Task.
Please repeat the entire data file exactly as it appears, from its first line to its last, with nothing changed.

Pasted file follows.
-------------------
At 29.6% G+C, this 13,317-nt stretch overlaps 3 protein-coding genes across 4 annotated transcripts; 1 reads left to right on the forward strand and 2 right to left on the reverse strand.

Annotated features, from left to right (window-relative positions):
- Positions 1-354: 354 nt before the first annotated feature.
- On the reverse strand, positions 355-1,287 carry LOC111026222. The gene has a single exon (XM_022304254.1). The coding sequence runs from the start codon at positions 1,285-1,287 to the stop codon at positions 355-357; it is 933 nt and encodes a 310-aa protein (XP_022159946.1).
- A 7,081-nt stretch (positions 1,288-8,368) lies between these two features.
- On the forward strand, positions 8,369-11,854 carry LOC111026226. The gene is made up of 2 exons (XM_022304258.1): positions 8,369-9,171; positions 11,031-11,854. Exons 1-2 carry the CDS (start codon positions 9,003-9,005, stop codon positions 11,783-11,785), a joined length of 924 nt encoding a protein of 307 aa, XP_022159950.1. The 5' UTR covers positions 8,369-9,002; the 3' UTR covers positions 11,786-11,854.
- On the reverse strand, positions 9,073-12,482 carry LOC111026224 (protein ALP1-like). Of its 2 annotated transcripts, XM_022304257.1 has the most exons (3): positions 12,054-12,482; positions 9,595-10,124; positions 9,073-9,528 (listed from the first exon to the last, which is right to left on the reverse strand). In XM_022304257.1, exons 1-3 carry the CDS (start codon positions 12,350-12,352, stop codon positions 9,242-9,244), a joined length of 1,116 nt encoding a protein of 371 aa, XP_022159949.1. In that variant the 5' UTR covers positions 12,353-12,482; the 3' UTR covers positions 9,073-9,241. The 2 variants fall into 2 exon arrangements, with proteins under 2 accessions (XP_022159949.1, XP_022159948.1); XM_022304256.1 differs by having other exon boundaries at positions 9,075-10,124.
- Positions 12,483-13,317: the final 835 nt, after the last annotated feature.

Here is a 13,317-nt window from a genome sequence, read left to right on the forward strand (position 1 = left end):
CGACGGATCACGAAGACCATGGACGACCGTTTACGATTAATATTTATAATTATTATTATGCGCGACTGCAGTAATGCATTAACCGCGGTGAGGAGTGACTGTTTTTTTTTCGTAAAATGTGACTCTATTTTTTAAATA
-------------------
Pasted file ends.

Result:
At 29.6% G+C, this 13,317-nt stretch overlaps 3 protein-coding genes across 4 annotated transcripts; 1 reads left to right on the forward strand and 2 right to left on the reverse strand.

Annotated features, from left to right (window-relative positions):
- Positions 1-354: 354 nt before the first annotated feature.
- On the reverse strand, positions 355-1,287 carry LOC111026222. The gene has a single exon (XM_022304254.1). The coding sequence runs from the start codon at positions 1,285-1,287 to the stop codon at positions 355-357; it is 933 nt and encodes a 310-aa protein (XP_022159946.1).
- A 7,081-nt stretch (positions 1,288-8,368) lies between these two features.
- On the forward strand, positions 8,369-11,854 carry LOC111026226. The gene is made up of 2 exons (XM_022304258.1): positions 8,369-9,171; positions 11,031-11,854. Exons 1-2 carry the CDS (start codon positions 9,003-9,005, stop codon positions 11,783-11,785), a joined length of 924 nt encoding a protein of 307 aa, XP_022159950.1. The 5' UTR covers positions 8,369-9,002; the 3' UTR covers positions 11,786-11,854.
- On the reverse strand, positions 9,073-12,482 carry LOC111026224 (protein ALP1-like). Of its 2 annotated transcripts, XM_022304257.1 has the most exons (3): positions 12,054-12,482; positions 9,595-10,124; positions 9,073-9,528 (listed from the first exon to the last, which is right to left on the reverse strand). In XM_022304257.1, exons 1-3 carry the CDS (start codon positions 12,350-12,352, stop codon positions 9,242-9,244), a joined length of 1,116 nt encoding a protein of 371 aa, XP_022159949.1. In that variant the 5' UTR covers positions 12,353-12,482; the 3' UTR covers positions 9,073-9,241. The 2 variants fall into 2 exon arrangements, with proteins under 2 accessions (XP_022159949.1, XP_022159948.1); XM_022304256.1 differs by having other exon boundaries at positions 9,075-10,124.
- Positions 12,483-13,317: the final 835 nt, after the last annotated feature.

Here is a 13,317-nt window from a genome sequence, read left to right on the forward strand (position 1 = left end):
CGACGGATCACGAAGACCATGGACGACCGTTTACGATTAATATTTATAATTATTATTATGCGCGACTGCAGTAATGCATTAACCGCGGTGAGGAGTGACTGTTTTTTTTTCGTAAAATGTGACTCTATTTTTTAAATA